Golden Gate Skateparks and Venezuelan Wage-Fixing — It's SFGovernmentInAction!!!

Categories: Politics

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Monday, December 10:
10:00 a.m. – Government Audit & Oversight Committee
Today this committee will also still be talking over the mayor’s proposal to make parks no fun at all. How’s this for irony: the more they kick the homeless out of Golden Gate Park, the more a reasonable person might want to stay out after dark cooking s’mores — except that it’ll be illegal because that’s what homeless people do. Laugh-till-you-cry, people: laugh-till-you-cry.
But we’ve covered all that before.
Hey — quick trivia question: how much does the city pay for rent-a-cops to guard its MUNI buildings and all the money they take from fares? $5? $10? $15-an-hour to hire a really burly teenager? Actually, the city’s just about to enter into a three-year rent-a-cop agreement for $17 million and change. That’s Just over $5.5 million a year, paying for 226,679 man-hours of guard time (my math calculates that as 109 full-time security employees … but that’s just a guess) to protect MUNI.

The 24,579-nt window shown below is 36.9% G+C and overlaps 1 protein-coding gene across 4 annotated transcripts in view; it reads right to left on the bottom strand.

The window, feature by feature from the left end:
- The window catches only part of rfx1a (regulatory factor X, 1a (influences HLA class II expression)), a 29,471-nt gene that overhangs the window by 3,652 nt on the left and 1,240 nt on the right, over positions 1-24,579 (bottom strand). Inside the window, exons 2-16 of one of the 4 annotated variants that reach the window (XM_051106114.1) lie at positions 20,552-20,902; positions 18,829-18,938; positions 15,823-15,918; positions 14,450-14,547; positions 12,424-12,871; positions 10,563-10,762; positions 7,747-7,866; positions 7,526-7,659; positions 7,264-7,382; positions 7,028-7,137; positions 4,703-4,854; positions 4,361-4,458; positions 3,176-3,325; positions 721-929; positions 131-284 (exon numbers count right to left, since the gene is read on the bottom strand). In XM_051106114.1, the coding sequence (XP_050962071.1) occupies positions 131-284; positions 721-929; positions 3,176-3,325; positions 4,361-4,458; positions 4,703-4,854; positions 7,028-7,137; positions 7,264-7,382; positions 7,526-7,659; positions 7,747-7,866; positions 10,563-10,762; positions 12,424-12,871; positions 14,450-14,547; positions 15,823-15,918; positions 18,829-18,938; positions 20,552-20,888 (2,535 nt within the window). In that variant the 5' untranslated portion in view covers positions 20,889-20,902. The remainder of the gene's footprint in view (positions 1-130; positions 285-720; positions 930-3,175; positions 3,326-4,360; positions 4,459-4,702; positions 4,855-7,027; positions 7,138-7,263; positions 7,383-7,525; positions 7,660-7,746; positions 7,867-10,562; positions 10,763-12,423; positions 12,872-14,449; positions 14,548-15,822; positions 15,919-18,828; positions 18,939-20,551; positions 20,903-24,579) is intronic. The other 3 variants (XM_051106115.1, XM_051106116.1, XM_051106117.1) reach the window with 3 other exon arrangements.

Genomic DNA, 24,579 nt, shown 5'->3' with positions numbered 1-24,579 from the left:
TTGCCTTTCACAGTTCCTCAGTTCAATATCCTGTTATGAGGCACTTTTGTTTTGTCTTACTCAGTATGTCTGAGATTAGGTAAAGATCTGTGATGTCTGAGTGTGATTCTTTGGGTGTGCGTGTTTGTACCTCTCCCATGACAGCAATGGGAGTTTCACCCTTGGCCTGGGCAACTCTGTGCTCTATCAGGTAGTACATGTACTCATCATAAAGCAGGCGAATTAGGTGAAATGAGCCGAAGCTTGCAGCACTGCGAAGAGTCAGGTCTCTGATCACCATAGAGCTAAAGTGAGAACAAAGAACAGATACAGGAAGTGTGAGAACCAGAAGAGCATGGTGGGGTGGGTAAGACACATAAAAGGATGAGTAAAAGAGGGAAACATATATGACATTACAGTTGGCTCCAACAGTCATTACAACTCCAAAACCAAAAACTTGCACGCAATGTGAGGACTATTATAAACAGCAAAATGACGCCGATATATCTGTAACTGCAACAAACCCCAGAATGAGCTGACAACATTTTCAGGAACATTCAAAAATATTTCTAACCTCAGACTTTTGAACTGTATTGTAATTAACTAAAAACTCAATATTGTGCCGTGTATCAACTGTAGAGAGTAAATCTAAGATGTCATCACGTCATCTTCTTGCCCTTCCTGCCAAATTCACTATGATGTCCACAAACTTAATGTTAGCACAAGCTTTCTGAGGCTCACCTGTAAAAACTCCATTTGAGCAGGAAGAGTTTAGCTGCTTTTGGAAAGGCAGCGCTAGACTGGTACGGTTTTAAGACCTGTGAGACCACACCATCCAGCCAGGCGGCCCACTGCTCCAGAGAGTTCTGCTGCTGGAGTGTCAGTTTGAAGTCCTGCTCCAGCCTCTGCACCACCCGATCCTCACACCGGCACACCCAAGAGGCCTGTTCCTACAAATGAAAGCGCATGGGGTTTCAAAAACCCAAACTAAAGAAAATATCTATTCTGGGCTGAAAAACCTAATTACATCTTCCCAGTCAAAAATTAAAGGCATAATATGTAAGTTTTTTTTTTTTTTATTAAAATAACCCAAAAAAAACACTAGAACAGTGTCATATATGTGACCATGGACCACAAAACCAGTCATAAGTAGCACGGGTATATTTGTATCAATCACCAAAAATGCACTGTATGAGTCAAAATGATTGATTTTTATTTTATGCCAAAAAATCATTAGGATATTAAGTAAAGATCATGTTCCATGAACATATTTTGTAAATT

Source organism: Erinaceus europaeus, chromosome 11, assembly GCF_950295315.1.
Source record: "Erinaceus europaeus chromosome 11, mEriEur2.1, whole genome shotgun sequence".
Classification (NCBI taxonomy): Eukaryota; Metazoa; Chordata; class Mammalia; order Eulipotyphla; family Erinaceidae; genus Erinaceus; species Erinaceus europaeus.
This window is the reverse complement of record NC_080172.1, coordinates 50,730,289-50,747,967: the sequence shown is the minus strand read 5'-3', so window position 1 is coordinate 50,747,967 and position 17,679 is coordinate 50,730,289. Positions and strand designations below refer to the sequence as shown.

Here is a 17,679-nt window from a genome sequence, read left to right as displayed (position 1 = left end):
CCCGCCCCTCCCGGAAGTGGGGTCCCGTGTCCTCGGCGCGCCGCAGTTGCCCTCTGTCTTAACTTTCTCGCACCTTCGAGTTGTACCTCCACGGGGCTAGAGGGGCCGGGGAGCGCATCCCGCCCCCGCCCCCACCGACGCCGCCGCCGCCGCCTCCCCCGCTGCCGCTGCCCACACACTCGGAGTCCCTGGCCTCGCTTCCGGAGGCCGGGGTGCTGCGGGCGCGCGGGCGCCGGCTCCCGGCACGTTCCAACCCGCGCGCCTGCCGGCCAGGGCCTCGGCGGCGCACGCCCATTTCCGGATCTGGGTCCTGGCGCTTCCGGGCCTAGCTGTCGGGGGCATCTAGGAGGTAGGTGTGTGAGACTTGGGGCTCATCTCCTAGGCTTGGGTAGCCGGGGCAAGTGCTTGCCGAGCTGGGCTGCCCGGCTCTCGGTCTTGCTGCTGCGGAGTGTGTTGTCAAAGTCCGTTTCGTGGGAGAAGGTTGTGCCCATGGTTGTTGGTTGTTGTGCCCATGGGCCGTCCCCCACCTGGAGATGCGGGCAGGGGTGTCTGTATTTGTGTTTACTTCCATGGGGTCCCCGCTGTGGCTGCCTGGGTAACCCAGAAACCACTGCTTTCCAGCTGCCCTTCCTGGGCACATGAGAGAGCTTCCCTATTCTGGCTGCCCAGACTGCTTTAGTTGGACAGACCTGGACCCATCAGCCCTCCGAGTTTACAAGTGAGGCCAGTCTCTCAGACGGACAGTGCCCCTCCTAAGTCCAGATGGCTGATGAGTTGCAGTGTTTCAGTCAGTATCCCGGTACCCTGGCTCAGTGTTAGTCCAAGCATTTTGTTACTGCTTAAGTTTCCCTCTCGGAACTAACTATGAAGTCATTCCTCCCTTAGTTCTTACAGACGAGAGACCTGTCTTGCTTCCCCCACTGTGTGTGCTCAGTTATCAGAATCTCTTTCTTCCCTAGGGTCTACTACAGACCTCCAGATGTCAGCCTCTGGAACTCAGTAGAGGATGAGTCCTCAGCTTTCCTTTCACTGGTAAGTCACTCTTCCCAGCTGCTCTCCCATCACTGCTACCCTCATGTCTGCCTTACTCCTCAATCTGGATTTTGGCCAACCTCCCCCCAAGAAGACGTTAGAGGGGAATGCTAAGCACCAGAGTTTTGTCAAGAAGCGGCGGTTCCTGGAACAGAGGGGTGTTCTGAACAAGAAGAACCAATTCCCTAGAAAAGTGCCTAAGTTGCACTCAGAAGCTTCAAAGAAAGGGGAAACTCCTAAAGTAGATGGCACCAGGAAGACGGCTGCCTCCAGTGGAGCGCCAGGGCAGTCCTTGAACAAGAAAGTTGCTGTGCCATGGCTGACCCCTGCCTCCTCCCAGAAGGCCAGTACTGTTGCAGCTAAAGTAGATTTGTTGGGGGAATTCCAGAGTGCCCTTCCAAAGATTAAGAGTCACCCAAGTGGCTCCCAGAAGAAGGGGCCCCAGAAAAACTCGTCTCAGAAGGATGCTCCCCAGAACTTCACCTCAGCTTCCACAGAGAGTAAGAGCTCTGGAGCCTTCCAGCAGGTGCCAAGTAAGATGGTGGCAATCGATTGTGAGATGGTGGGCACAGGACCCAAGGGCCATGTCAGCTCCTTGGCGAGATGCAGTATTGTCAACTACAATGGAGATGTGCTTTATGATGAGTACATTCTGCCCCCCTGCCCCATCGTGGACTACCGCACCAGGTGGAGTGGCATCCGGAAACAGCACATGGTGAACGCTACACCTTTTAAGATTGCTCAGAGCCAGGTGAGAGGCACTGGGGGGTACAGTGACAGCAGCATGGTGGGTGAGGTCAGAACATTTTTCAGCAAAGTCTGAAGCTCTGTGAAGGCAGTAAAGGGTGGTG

According to the proposed contract, that’s broken down into 58,035 hours of armed guard service, with guards making $27.73 an hour – which is up $3 from the last contract. Unarmed guards only make $18.95 – and that’s down almost $5 from the last contract — which is especially interesting because the MTA will be paying for almost twice as many unarmed guard hours for this contract as the last one.
What’s that about? According to documents, they’ll be expanding unarmed security guard coverage of city bus yards from weekends only to 7 nights a week, “to protect against trespassing, vandalism, theft and graffiti.”
Taggers, now ya know.

10:00 a.m. – Public Safety Committee
It’s “Deep Questions Week” over at San Francisco’s most dramatic committee. Chris Daly’s got questions. He wants to know about the city’s “Gang Injuction” lists, that put limitations on the actions of specific people who are judged to be dangerous gang members. So he’s asked for a hearing.